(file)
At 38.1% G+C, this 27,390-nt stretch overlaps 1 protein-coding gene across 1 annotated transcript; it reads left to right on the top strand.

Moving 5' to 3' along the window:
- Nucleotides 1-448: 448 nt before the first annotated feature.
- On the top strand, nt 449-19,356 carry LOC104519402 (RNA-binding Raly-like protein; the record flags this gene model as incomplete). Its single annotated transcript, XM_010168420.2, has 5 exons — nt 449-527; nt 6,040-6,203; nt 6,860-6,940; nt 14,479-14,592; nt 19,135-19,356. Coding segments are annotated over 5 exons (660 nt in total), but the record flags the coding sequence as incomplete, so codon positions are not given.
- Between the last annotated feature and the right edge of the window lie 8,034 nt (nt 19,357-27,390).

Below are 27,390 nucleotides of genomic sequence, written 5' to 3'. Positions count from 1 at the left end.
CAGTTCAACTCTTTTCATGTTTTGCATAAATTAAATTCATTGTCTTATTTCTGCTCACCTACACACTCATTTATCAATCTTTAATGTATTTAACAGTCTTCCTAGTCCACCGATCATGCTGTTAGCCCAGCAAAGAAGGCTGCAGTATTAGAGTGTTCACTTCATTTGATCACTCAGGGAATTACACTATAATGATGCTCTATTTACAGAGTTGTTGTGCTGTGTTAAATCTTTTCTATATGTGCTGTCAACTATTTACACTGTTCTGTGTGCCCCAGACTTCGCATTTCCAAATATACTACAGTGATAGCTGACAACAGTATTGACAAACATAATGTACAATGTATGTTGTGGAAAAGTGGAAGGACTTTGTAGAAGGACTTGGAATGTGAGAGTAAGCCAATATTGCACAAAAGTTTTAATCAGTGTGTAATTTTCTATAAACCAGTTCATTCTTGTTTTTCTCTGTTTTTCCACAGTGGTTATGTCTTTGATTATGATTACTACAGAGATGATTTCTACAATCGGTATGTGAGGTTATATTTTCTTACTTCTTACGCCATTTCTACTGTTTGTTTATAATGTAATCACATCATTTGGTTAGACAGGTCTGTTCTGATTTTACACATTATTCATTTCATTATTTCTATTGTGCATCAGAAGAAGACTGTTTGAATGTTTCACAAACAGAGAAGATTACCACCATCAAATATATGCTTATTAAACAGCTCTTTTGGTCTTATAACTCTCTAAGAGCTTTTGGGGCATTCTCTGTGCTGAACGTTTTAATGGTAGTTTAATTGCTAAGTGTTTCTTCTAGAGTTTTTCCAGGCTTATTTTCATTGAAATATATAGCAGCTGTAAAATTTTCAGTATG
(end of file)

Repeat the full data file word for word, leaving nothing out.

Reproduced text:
At 38.1% G+C, this 27,390-nt stretch overlaps 1 protein-coding gene across 1 annotated transcript; it reads left to right on the top strand.

Moving 5' to 3' along the window:
- Nucleotides 1-448: 448 nt before the first annotated feature.
- On the top strand, nt 449-19,356 carry LOC104519402 (RNA-binding Raly-like protein; the record flags this gene model as incomplete). Its single annotated transcript, XM_010168420.2, has 5 exons — nt 449-527; nt 6,040-6,203; nt 6,860-6,940; nt 14,479-14,592; nt 19,135-19,356. Coding segments are annotated over 5 exons (660 nt in total), but the record flags the coding sequence as incomplete, so codon positions are not given.
- Between the last annotated feature and the right edge of the window lie 8,034 nt (nt 19,357-27,390).

Below are 27,390 nucleotides of genomic sequence, written 5' to 3'. Positions count from 1 at the left end.
CAGTTCAACTCTTTTCATGTTTTGCATAAATTAAATTCATTGTCTTATTTCTGCTCACCTACACACTCATTTATCAATCTTTAATGTATTTAACAGTCTTCCTAGTCCACCGATCATGCTGTTAGCCCAGCAAAGAAGGCTGCAGTATTAGAGTGTTCACTTCATTTGATCACTCAGGGAATTACACTATAATGATGCTCTATTTACAGAGTTGTTGTGCTGTGTTAAATCTTTTCTATATGTGCTGTCAACTATTTACACTGTTCTGTGTGCCCCAGACTTCGCATTTCCAAATATACTACAGTGATAGCTGACAACAGTATTGACAAACATAATGTACAATGTATGTTGTGGAAAAGTGGAAGGACTTTGTAGAAGGACTTGGAATGTGAGAGTAAGCCAATATTGCACAAAAGTTTTAATCAGTGTGTAATTTTCTATAAACCAGTTCATTCTTGTTTTTCTCTGTTTTTCCACAGTGGTTATGTCTTTGATTATGATTACTACAGAGATGATTTCTACAATCGGTATGTGAGGTTATATTTTCTTACTTCTTACGCCATTTCTACTGTTTGTTTATAATGTAATCACATCATTTGGTTAGACAGGTCTGTTCTGATTTTACACATTATTCATTTCATTATTTCTATTGTGCATCAGAAGAAGACTGTTTGAATGTTTCACAAACAGAGAAGATTACCACCATCAAATATATGCTTATTAAACAGCTCTTTTGGTCTTATAACTCTCTAAGAGCTTTTGGGGCATTCTCTGTGCTGAACGTTTTAATGGTAGTTTAATTGCTAAGTGTTTCTTCTAGAGTTTTTCCAGGCTTATTTTCATTGAAATATATAGCAGCTGTAAAATTTTCAGTATG